Downsides at times and this might be the old argument that more accurate the reproduction more you expose the flaws in the recording or mixing? At times it feels too separate almost disconnected. Some setups I have had before maybe sacrifice some detail for a more connected sound yes things happening at same time maybe don't hear it all but sounds more like what you hear on the TV or car stereo if get what I mean?
     
  9. Joe Hutch

    Joe Hutch Mate of the bloke

    These days we have a whole new set of audio cliches. Gone are the lifted veils and pools of inky blackness. Instead we must insist that the latest wonder component makes it sound like the group is playing together as one, whereas the previous one made it sound like they were ‘phoning in’ their individual performances. (This applies whether the component in question is an amp, a speaker, a cable or even a fancy fuse.

    Anyway, PR&T. I never held with any of that nonsense. My demo disk was Raw Power by Iggy & the Stooges. That got the sales bloke out of the room before he could start tapping his toes.
     
  10. sideshowbob

    sideshowbob 47 Lab Rat

    I once cleared the Naim room at the Heathrow hifi show by playing ATV's Live at the Rat Club on their then reference system.
     
    domfjbrown and fegs like this.
  11. Mr Neds

    Mr Neds Active Member

    My oldest friend was listening to something on my system a few years ago and asked what the “tapping” noise was in one channel. I told him it was the hi hat and some percussion. “ That would drive me mad” he said..........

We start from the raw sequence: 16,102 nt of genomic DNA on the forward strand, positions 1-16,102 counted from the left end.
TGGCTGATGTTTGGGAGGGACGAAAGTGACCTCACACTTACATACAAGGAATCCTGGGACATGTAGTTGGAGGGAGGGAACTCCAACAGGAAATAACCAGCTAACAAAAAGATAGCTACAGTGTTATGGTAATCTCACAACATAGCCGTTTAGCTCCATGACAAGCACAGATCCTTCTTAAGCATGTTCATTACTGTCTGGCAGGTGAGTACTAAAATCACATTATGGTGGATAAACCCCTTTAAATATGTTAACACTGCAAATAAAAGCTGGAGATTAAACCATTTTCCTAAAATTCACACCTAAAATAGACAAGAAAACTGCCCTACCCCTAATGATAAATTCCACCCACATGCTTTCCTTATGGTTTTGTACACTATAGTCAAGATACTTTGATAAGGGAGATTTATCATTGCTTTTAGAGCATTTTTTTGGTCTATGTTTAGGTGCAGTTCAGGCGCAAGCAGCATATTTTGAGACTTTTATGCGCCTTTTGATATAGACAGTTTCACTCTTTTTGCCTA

12. Tony L

    Tony L Administrator

    That’s impressive. Best I managed was clearing the Nottingham Analogue room with a German techno 12” (LSG). Had a great chat with Tom Fletcher afterwards so it was well worth doing.

    PS I remember taking PIL’s Metal Box to dealer dems in the past.
     
  13. Mr Neds

    Mr Neds Active Member

    I took a bunch of different music to audition an amp. The guy who’d booked the dem had forgotten and wasn’t there. His mate took over and we’ve been friends for 30 years!
     
    chris@panteg and torstoi like this.
  14. Bob Edwards

    Bob Edwards pfm Member

    Niel Blackwood, ErikL, fegs and 2 others like this.
  15. Tony L

    Tony L Administrator

    I’d run towards such rooms! A fabulous album.
     
  16. MJS

    MJS Technical Tinkerer

    I've been playing with some circuit designs with a former Naim colleague and one of the issues I've come up against is how to describe the differences between the various configurations and iterations of the circuitry.

    That they all sound a little different is clear, but is it:
    Resolution, or 'like the sharpness control of the tv turned up'
    3D, or pin-point accuracy?
    Tidy, or dull presentation?
    Raw edged, or fun? Screechy?

    I got to the stage where I couldn't decide what I was hearing, and when pushed, thought - Timing. Every note decays like I think it should, everything starts when it ought to. That, to me, was PRaT in a nutshell.
     
  17. MJS

    MJS Technical Tinkerer

    I must admit I've become a fan of Tony Mansfield and New Musik and their first two albums contain some great analogue synth, guitars, sibilant vocals and compression that is quite demanding.
     
    Big Tabs and Colin L like this.
  18. I once did the same playing Konono No.1 - Congotronics - not enough thumb piano fans out there it seems
     
    sideshowbob likes this.
  19. matt j

    matt j pfm Member

    Doesn't mean anything to me, I've owned loads of flat earth stuff and never heard this illusive PRAT. It's all a load of marketing bollocks.
     
    Darren L likes this.
  20. Shane2468

    Shane2468 pfm Member

    Same here, Matt.

    S.